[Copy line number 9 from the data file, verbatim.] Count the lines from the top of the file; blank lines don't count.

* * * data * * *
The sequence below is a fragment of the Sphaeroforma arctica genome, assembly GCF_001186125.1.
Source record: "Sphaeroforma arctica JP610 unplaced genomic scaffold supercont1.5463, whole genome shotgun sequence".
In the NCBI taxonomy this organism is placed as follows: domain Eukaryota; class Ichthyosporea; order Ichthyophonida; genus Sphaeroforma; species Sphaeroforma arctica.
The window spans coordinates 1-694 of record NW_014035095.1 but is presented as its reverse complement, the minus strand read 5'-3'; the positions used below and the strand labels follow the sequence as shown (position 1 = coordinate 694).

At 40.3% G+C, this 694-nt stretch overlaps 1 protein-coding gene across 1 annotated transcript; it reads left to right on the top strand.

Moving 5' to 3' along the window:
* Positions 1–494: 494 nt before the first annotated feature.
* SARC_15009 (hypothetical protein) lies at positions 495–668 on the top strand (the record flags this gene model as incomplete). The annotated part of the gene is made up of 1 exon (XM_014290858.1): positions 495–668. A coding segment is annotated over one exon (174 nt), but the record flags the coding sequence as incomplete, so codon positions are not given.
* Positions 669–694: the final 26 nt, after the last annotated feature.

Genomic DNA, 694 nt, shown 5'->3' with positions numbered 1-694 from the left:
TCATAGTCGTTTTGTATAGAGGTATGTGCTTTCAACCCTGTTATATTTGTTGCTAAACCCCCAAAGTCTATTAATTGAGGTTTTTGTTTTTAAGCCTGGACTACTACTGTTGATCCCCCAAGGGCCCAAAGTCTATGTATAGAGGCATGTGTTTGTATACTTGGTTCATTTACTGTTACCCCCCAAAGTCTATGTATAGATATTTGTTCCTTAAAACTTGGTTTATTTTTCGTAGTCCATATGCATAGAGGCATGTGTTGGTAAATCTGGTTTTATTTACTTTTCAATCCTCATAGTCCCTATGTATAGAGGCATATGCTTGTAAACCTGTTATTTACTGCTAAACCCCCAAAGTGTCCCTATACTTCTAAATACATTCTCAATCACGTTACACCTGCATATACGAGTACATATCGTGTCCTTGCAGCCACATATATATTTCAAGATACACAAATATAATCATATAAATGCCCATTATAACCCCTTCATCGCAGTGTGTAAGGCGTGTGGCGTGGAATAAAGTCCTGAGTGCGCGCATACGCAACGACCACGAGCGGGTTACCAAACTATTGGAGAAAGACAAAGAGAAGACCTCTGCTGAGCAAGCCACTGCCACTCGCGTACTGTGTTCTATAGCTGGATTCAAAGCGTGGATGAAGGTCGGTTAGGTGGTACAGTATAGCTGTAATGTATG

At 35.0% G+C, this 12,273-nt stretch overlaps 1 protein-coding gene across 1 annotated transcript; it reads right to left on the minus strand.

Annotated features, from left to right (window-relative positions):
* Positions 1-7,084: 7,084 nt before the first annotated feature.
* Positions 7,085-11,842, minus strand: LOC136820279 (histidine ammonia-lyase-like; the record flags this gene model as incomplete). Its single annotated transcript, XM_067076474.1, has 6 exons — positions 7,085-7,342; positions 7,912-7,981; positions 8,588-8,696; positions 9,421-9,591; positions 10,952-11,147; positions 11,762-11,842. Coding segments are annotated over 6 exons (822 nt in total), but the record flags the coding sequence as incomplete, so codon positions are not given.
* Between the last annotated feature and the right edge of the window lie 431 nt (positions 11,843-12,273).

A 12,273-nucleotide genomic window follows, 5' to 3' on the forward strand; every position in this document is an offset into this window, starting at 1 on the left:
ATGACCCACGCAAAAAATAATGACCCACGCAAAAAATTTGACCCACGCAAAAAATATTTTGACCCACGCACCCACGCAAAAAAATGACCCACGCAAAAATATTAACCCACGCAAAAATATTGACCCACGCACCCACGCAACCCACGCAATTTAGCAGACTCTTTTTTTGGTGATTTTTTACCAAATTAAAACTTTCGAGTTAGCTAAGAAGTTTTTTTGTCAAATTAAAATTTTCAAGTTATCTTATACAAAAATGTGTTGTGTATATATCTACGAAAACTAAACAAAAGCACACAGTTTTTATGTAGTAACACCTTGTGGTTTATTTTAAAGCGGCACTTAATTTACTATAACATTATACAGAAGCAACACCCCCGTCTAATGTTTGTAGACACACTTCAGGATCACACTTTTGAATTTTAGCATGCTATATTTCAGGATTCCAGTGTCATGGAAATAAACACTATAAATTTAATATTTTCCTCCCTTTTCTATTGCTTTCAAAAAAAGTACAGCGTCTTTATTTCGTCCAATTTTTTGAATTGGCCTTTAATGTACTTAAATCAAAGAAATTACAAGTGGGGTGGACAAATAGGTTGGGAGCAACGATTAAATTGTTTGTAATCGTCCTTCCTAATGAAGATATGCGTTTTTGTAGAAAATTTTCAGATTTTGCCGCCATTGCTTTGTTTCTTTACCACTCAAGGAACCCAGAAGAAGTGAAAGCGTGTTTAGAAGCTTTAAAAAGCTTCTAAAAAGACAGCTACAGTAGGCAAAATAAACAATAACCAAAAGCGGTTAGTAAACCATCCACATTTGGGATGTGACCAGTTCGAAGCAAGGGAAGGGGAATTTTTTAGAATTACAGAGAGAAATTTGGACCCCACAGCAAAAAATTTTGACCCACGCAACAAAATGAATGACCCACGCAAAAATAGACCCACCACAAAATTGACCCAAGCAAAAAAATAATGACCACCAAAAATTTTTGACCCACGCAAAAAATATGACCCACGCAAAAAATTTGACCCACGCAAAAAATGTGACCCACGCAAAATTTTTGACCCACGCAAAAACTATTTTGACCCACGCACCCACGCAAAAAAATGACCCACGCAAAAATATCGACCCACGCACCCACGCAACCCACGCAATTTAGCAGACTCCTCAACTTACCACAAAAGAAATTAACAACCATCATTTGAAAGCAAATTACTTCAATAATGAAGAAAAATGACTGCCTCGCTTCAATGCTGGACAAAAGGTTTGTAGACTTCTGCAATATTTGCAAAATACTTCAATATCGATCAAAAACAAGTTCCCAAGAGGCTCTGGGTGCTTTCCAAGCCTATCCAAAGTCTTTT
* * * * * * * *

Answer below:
* Positions 669–694: the final 26 nt, after the last annotated feature.